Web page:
So this book is not exactly an association copy, as the book trade vernacular has it, but it is certainly a book with associations!
Tony Hill is the proprietor of Sarsen Press and has had a lifelong fascination with books. He began selling second hand books at Winchester market in 1975 and a year later co-founded the Winchester Book Fair, believed to be the longest running Fair in the UK. He has accumulated a wide ranging collection, some of which can be found on sale at the Hyde Street office.
On moving to Winchester in 1976, I soon started putting on gigs in local venues, for which I needed posters. Several people recommended Sarsen Press, who catered for the printing needs of organisations in the Winchester area. I immediately felt at home with the slightly “alternative” feel of Sarsen, which belied the supreme professionalism of their work. Years later, I started a small educational publishing company, which specialised in laminated cards. Over the years, Sarsen Press produced thousands of these for me, often designing them in-house as well. At one stage, over 80 percent of UK secondary schools were using these materials, and I was spending my entire life collecting, collating and mailing them. Tony Hill, Sarsen’s proprietor, once told me I was their biggest customer, which gave me a warm glow. When I finally felt the need to write a music memoir. Sarsen Press again did the design and production, and that has led to a series of further books, which we have done as long runs, short runs or the very convenient “print on demand”. I have remained friends with all the loyal staff there and yes, I do still use Sarsen Press for my gig posters!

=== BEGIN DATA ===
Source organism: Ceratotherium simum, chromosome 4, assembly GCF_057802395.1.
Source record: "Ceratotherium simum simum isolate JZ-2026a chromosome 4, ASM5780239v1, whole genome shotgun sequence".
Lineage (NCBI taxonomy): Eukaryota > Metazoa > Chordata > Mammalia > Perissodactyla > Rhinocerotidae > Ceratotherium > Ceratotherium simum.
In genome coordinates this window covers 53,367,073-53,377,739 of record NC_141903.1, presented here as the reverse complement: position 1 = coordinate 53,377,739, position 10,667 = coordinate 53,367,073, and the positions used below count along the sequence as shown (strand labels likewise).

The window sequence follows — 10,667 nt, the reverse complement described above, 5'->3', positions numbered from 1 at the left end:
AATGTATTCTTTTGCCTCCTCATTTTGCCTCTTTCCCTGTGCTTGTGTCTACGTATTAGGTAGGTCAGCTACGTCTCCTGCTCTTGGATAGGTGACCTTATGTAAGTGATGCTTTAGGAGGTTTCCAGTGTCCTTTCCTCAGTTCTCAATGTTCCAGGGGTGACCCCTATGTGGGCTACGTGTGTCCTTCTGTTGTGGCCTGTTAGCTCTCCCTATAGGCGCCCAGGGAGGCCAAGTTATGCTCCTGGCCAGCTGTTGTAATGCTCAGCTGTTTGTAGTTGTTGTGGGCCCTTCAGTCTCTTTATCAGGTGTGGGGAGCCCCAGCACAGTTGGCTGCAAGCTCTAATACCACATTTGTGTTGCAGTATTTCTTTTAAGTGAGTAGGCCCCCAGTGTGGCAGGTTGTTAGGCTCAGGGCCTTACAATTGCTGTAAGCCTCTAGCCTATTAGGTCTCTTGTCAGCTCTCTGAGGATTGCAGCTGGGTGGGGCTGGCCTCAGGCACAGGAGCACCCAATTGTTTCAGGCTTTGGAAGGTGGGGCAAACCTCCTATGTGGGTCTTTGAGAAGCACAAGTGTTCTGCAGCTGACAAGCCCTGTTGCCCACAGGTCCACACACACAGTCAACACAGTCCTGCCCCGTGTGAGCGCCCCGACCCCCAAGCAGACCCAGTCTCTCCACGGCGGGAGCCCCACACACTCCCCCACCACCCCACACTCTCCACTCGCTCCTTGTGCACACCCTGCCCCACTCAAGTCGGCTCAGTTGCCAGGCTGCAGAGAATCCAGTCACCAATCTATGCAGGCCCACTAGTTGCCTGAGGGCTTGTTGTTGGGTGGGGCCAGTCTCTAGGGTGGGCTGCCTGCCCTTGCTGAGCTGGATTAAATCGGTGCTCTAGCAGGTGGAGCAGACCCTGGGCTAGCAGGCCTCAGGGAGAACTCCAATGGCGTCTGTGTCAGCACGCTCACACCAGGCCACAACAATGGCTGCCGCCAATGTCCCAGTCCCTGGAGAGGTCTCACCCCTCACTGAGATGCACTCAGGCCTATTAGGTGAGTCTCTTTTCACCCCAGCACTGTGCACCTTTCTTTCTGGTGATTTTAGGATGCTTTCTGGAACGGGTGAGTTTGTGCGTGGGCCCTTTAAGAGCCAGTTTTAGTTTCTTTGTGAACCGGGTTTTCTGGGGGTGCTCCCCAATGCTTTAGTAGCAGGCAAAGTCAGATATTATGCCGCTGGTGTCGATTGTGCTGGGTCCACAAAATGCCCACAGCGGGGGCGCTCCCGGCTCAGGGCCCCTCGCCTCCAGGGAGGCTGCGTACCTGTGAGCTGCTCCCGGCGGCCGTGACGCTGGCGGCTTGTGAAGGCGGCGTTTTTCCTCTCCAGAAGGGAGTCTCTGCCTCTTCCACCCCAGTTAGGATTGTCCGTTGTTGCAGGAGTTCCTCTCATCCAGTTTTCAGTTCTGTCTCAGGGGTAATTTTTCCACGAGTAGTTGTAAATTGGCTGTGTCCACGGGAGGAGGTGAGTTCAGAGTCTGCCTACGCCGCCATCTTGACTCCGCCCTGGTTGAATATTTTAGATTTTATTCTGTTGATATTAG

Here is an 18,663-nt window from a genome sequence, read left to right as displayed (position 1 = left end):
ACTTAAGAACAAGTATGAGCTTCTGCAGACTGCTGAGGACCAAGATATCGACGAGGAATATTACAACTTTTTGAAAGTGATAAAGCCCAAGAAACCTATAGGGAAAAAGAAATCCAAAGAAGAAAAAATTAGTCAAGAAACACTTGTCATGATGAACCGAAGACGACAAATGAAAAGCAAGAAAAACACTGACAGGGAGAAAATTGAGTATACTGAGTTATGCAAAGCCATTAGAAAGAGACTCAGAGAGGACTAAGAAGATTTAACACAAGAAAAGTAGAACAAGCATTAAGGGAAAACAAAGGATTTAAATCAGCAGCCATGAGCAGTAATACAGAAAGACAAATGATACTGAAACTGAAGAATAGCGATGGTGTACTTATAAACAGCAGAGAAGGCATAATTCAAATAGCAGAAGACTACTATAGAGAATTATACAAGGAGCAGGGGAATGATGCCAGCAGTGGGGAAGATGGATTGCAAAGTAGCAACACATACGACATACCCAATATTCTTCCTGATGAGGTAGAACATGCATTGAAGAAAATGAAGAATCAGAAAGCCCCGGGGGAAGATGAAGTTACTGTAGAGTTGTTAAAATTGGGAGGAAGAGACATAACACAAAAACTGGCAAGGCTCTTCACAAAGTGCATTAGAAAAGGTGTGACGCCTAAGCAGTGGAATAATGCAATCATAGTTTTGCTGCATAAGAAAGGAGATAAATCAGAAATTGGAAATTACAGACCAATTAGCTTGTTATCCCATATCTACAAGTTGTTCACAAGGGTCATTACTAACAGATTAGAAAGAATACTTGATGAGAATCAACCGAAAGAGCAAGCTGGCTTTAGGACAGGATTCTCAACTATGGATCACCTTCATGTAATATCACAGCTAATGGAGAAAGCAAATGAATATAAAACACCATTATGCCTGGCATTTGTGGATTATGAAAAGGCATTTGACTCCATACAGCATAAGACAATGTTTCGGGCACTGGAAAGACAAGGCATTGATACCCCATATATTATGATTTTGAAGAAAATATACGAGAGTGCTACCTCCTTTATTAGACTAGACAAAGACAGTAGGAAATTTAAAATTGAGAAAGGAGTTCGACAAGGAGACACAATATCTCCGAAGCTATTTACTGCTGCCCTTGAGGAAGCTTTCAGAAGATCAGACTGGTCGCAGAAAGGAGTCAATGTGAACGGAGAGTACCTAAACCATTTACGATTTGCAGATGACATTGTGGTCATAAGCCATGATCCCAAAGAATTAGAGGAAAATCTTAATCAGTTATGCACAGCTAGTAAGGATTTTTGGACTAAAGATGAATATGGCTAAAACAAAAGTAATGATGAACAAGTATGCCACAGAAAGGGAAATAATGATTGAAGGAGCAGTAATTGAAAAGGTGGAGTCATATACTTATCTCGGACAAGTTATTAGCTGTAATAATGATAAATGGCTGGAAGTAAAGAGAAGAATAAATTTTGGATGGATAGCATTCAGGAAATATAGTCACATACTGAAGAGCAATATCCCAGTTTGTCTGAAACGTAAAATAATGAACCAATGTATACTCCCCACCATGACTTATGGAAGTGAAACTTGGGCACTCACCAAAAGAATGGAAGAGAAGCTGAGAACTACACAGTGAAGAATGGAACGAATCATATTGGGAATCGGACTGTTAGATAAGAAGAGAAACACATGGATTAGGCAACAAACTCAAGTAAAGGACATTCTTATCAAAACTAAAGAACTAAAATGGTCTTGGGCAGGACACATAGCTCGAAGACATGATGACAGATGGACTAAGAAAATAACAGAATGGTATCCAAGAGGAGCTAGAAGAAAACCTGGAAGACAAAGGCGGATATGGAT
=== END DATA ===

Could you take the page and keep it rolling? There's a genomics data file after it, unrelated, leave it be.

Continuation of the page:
Books published by Sarsen Press:
Access One Step
Banjo On My Knee
Polly In My Pocket
It was only in the late 1960s that the Liberal Party started to campaign across the country using the colour orange. Prior to that the colour used locally tended to depend on the political history of the area and could be green, blue, red, yellow or orange. Dayglo orange is actually quite red, so the party tried to standardize on “Blaze” which is a bit more orange. The new wave of activists who joined the party in the late sixties and early seventies, many of whom were campaigning for the first time in decades in the major cities, favoured arc chrome rather than blaze which they saw as being too close to Labour Party red. The now ubiquitous diamond shaped poster measuring 10″ x 10″, because dayglo came in double crown sheets (20″ x 30″) and so cut six out of a sheet with no wasteage began to gain a foothold at that time too.
When the SDP emerged on the scene in 1981 they decided that their posters had to be different from the Liberal Partyʼs, and so they got Slater Harrison to produce a new colour of dayglo called “Amber Soleil”, which was a sort of mustard yellow and looked very half-heartedly fluorescent. For years after the merger of the Liberal Party and the SDP some diehards used to ask us for samples of non-fluorescent paper in an attempt to emulate amber soleil, which was not added to Slater Harrisonʼs dayglo range.